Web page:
Data Centres to support collaboration while reducing environmental footprint
As workers collaborate remotely and online trading increases, latency becomes more problematic; more localised data centres help reduce the delays. It is not enough to have superfast internet on the edges of the network, the supporting digital infrastructure must be out on the edge too.
Data centres, while central to digital transformation, are highly energy intensive. Given global commitments on greenhouse gas emissions, the industry is making strides to diversify data centre power generation sources, with renewables incorporated into the mix. Infrastructure is being built and upgraded to improve the energy efficiency of data centres, particularly in managing the cooling process.
Big Tech is leading the charge
Many digital infrastructure projects are being driven by the large, mostly US, tech firms.
- Microsoft, which operates more than 200 data centres, is planning to build between 50 and 100 more each year ‘for the foreseeable future’ as its Azure cloud footprint grows. This includes establishing a presence in ten new countries by the end of 2021.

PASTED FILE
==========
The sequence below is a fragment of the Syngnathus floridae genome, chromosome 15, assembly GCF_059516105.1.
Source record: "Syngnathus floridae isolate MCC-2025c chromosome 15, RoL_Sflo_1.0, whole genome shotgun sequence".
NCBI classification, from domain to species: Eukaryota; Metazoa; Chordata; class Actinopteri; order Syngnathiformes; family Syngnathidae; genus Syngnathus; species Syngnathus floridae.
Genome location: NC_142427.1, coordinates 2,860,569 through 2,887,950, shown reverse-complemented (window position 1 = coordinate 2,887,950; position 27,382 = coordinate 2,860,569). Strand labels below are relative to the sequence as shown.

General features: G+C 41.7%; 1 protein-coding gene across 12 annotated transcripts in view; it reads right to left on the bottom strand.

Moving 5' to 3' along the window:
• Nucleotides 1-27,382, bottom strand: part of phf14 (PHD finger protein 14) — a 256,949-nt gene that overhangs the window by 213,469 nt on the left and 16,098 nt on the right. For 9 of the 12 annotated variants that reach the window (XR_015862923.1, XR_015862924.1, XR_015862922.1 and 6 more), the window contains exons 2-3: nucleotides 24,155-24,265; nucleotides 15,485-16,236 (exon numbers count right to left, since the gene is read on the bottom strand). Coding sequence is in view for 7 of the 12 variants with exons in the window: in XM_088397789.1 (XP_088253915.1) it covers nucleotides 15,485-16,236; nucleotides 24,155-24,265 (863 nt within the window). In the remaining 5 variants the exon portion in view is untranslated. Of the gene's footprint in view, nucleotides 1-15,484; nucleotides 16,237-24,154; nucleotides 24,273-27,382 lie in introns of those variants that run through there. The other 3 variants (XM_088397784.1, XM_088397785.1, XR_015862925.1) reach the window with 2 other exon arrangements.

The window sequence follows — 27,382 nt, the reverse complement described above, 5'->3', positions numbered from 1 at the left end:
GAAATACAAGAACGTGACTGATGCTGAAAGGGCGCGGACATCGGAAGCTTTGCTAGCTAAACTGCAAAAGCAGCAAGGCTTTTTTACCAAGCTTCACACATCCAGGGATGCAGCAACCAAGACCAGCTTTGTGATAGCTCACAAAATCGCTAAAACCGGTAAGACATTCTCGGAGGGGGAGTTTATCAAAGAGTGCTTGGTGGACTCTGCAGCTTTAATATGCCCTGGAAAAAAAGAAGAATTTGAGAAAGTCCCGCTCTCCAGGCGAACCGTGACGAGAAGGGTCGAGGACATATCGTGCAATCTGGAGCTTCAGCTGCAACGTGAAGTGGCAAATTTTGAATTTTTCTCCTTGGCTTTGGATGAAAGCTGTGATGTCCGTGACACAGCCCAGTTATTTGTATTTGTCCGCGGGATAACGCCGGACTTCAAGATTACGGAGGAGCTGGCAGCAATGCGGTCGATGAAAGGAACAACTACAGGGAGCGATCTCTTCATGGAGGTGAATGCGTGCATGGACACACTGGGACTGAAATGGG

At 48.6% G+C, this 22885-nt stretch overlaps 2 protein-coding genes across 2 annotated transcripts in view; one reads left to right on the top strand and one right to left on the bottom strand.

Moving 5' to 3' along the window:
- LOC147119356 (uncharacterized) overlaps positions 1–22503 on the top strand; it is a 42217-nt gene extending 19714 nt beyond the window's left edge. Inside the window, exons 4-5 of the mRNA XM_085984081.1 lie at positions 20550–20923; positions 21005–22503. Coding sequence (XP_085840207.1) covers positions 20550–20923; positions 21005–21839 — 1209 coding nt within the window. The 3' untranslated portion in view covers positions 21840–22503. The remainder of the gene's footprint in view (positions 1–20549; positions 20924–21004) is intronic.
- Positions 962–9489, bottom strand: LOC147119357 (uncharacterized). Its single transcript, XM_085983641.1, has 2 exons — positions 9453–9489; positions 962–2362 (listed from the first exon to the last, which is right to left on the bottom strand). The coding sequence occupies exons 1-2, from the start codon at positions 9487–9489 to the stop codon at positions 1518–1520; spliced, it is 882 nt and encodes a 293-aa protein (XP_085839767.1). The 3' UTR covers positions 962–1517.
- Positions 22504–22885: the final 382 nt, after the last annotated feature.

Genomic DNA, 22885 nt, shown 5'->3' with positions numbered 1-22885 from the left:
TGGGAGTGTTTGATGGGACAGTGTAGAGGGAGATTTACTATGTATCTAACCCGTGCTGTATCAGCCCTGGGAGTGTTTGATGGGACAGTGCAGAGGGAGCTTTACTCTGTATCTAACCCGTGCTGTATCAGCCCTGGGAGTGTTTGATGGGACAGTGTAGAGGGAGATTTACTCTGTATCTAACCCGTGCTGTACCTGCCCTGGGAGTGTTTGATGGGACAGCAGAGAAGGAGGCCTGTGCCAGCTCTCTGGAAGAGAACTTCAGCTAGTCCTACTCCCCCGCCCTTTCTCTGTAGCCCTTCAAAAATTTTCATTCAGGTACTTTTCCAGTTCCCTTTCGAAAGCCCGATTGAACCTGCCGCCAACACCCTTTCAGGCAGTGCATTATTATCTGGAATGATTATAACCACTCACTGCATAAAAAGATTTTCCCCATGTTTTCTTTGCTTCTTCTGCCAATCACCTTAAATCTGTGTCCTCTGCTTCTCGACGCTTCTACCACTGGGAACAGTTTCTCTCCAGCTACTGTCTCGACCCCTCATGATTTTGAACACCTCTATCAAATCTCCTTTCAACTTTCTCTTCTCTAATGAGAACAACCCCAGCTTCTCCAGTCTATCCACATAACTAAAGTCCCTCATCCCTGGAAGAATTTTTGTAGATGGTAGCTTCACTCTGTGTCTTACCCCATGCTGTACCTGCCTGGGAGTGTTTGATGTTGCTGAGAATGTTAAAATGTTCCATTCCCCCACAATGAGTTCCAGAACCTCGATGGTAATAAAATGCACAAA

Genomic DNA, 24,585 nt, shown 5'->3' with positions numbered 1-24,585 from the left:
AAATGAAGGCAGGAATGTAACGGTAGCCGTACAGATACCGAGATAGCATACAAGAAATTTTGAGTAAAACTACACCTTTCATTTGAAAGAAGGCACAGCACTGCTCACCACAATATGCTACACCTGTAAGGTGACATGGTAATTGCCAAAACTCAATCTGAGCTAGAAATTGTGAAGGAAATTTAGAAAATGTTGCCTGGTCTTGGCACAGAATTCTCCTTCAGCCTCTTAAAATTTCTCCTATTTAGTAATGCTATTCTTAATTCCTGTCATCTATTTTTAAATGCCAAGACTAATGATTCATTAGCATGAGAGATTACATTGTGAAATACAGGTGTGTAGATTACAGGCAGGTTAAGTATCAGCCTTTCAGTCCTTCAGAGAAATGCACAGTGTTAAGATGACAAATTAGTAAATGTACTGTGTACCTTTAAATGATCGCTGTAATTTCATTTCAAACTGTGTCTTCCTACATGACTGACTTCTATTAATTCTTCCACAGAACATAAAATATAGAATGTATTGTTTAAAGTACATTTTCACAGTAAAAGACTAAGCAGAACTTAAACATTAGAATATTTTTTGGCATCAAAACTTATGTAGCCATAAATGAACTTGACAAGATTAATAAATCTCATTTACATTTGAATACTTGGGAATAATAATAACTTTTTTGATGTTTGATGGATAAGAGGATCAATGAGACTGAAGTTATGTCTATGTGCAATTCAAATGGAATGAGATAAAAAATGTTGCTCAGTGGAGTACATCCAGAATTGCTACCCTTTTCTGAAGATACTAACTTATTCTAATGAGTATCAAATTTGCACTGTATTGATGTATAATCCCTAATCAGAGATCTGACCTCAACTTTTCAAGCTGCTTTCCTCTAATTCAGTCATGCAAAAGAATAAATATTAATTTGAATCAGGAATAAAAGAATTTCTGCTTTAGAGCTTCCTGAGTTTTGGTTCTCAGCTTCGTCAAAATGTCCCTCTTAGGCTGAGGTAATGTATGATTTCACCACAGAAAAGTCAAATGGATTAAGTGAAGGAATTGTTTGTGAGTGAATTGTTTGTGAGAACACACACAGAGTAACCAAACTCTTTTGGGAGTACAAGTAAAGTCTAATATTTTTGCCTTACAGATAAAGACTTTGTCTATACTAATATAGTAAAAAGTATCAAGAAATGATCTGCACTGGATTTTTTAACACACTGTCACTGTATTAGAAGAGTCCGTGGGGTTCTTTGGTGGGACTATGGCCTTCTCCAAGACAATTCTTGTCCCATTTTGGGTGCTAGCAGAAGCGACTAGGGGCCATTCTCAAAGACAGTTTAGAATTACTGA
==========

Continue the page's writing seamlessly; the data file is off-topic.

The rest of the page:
- Apple has plans to spend an extra USD 80bn in the US over the next five years, opening new facilities and devoting resources to future technologies including 5G.
- Facebook recently announced that it is investing in two subsea cables connecting Singapore and Indonesia to North America.
- Google has invested in at least fifteen subsea fibre cable projects.
- Amazon is a part-owner of two cables and a major capacity buyer of capacity in three others.
- Chinese company Hengtong Optic-Electric Co. is building its ‘Peace Cable’ for PCCW Global and Orange and it will reach Marseille from China via Pakistan and East Africa in late-2021.
Specialist funds providing finance
There is a rise in specialist funds that only invest in digital infrastructure; Cube Infrastructure Managers in Luxembourg has a vehicle investing purely to support fibre rollout in areas of Europe where high-capacity networks are not yet deployed. Institutional investors with long-term views now see telecoms as a core strategy.
With digital now seen as critical infrastructure, increased Foreign Direct Investment (FDI) controls are impacting on the deals in the digital infrastructure space. As nations focus on security of supply and critical infrastructure, they are increasingly scrutinising who is behind each investment.
The pandemic has amplified the need for spending on digital infrastructure, providing investment opportunities across the globe. Where previously we saw companies vying for prime office real-estate, the future will more likely see them competing for the best data centre locations. Soaring demand for cloud and internet-based services in Africa, for example, has seen large tech companies, including the likes of Google, Amazon and Microsoft, continue to open data centres across the continent.